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Hippocampal–cortical interaction during periods of subcortical silence

Abstract

Hippocampal ripples, episodic high-frequency field-potential oscillations primarily occurring during sleep and calmness, have been described in mice, rats, rabbits, monkeys and humans, and so far they have been associated with retention of previously acquired awake experience. Although hippocampal ripples have been studied in detail using neurophysiological methods, the global effects of ripples on the entire brain remain elusive, primarily owing to a lack of methodologies permitting concurrent hippocampal recordings and whole-brain activity mapping. By combining electrophysiological recordings in hippocampus with ripple-triggered functional magnetic resonance imaging, here we show that most of the cerebral cortex is selectively activated during the ripples, whereas most diencephalic, midbrain and brainstem regions are strongly and consistently inhibited. Analysis of regional temporal response patterns indicates that thalamic activity suppression precedes the hippocampal population burst, which itself is temporally bounded by massive activations of association and primary cortical areas. These findings suggest that during off-line memory consolidation, synergistic thalamocortical activity may be orchestrating a privileged interaction state between hippocampus and cortex by silencing the output of subcortical centres involved in sensory processing or potentially mediating procedural learning. Such a mechanism would cause minimal interference, enabling consolidation of hippocampus-dependent memory.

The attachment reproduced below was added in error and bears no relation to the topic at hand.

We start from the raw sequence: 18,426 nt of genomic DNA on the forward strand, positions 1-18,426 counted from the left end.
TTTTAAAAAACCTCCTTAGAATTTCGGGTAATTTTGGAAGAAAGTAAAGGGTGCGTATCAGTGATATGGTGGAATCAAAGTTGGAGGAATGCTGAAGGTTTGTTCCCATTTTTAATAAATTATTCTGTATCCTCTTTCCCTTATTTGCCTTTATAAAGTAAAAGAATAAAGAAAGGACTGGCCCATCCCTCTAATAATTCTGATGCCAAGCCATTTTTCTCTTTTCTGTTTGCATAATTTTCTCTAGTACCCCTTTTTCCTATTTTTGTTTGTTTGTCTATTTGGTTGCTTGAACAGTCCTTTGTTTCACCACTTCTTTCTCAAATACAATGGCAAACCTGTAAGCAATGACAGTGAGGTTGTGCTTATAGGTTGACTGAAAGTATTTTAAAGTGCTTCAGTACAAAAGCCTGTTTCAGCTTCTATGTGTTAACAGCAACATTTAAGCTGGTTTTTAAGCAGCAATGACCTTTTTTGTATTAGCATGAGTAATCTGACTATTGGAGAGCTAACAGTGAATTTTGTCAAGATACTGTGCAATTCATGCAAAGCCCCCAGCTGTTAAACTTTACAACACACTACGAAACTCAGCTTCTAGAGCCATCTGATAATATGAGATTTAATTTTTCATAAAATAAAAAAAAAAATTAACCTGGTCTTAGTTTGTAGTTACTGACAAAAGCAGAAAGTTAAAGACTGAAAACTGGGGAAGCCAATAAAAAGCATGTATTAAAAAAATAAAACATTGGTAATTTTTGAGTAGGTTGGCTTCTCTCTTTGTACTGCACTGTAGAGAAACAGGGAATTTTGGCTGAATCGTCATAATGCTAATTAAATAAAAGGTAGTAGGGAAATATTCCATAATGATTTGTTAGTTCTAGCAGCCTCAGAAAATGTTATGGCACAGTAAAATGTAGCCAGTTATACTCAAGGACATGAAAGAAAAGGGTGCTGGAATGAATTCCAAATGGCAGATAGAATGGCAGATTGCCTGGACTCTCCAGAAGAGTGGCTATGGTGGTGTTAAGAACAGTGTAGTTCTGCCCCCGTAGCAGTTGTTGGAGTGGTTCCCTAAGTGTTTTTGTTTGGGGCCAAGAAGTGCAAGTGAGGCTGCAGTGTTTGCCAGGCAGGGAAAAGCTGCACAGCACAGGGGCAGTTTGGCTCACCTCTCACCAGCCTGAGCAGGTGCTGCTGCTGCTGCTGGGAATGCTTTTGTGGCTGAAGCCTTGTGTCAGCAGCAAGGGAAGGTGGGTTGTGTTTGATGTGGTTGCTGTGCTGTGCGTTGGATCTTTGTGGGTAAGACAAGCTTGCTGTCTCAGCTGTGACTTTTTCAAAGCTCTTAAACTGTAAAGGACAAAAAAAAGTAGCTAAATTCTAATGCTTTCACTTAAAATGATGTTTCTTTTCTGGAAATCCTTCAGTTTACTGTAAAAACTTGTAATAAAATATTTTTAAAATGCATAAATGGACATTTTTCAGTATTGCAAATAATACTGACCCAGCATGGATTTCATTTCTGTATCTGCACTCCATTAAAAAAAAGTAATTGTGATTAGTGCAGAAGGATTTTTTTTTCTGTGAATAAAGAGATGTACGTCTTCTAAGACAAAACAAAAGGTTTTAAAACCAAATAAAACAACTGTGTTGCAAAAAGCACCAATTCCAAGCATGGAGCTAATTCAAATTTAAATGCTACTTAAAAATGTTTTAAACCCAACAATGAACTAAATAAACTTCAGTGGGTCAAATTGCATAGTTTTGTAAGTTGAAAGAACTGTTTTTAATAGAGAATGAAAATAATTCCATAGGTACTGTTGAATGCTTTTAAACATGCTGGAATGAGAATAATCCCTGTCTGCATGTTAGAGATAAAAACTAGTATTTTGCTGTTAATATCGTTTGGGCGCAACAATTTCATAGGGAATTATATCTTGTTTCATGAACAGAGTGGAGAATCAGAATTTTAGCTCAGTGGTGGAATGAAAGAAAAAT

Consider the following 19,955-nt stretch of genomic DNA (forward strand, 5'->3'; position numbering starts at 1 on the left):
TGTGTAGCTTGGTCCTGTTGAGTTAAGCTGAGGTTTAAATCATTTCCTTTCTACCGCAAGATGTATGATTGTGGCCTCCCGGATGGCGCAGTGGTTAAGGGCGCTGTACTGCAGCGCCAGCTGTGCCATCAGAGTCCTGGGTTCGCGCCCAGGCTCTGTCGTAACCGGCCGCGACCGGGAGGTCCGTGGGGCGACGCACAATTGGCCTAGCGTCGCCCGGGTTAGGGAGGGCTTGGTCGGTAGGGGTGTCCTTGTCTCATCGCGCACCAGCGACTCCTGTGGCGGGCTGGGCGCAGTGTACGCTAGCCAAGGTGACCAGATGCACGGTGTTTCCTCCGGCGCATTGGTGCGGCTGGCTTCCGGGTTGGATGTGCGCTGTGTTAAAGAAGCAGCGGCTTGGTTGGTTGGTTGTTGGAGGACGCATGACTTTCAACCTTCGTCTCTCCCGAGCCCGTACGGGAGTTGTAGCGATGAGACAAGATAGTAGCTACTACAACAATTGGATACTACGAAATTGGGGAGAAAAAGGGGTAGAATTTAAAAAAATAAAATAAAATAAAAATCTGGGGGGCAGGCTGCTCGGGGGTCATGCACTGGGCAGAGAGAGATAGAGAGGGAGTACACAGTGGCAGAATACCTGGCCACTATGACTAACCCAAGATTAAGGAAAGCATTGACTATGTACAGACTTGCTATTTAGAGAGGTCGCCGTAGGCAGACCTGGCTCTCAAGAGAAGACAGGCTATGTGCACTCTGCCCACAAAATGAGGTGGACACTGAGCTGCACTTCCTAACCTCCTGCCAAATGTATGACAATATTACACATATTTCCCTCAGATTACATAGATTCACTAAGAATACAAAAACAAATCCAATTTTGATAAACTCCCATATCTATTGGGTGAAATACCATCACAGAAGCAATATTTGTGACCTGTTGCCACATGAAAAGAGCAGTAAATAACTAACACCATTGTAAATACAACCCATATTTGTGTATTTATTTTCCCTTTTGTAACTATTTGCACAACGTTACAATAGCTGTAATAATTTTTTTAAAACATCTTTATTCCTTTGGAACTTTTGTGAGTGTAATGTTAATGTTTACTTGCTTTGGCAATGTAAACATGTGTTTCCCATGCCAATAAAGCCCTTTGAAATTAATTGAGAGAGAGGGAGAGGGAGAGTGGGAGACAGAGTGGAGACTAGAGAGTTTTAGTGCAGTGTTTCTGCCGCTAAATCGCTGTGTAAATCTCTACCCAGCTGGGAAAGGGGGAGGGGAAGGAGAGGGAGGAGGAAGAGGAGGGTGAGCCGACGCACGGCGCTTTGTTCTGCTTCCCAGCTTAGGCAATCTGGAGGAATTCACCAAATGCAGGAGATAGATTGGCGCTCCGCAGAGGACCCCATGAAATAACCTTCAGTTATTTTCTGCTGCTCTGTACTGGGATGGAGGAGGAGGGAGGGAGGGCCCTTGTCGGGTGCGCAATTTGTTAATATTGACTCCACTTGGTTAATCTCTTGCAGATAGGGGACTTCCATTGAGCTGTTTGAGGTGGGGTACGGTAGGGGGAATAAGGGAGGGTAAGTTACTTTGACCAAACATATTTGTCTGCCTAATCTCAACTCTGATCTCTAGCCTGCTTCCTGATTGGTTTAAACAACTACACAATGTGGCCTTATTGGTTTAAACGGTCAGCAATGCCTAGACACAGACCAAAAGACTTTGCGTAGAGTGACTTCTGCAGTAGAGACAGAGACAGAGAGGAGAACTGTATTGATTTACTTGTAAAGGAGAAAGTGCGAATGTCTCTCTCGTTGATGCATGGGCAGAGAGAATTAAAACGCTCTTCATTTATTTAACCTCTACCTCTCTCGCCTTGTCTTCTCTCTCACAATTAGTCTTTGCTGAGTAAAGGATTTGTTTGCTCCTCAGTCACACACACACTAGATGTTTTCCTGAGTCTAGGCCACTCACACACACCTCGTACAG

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Figure 1: Sharp wave–ripple complexes.
Figure 2: Examples of ripple-triggered BOLD maps in anaesthetized and awake monkeys.
Figure 3: Average ripple-triggered maps, signal dynamics and activation fractions.
Figure 4: Gamma-triggered population BOLD responses.
Figure 5: BOLD response dynamics.
Figure 6: Resting-state fMRI.

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Acknowledgements

We thank D. Omer and M. Munk for reading the manuscript and for useful suggestions, D. Blaurock for English language corrections and editing, and P. Douay for help with the alert monkey experiments. This research was supported by the Max Planck Society. We apologize to those whose work we have not been able to cite for reasons of space.

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Authors and Affiliations

Authors

Contributions

N.K.L and O.E. designed the experiments and carried out research. N.K.L. analysed the data, wrote the manuscript and supervised the research. Y.M. carried out research and, together with M.B., contributed data analysis. M.A. and T.S. collected the physiology fMRI data, H.C.E. helped with all anatomical details required to define ROIs and enable three-dimensional registration of functional images to standard anatomical scans, and A.O. designed and developed all electronics and electrodes permitting concurrent multiple-contact electrophysiological recordings and fMRI.

Corresponding author

Correspondence to N. K. Logothetis.

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The authors declare no competing financial interests.

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Logothetis, N., Eschenko, O., Murayama, Y. et al. Hippocampal–cortical interaction during periods of subcortical silence. Nature 491, 547–553 (2012). https://doi.org/10.1038/nature11618

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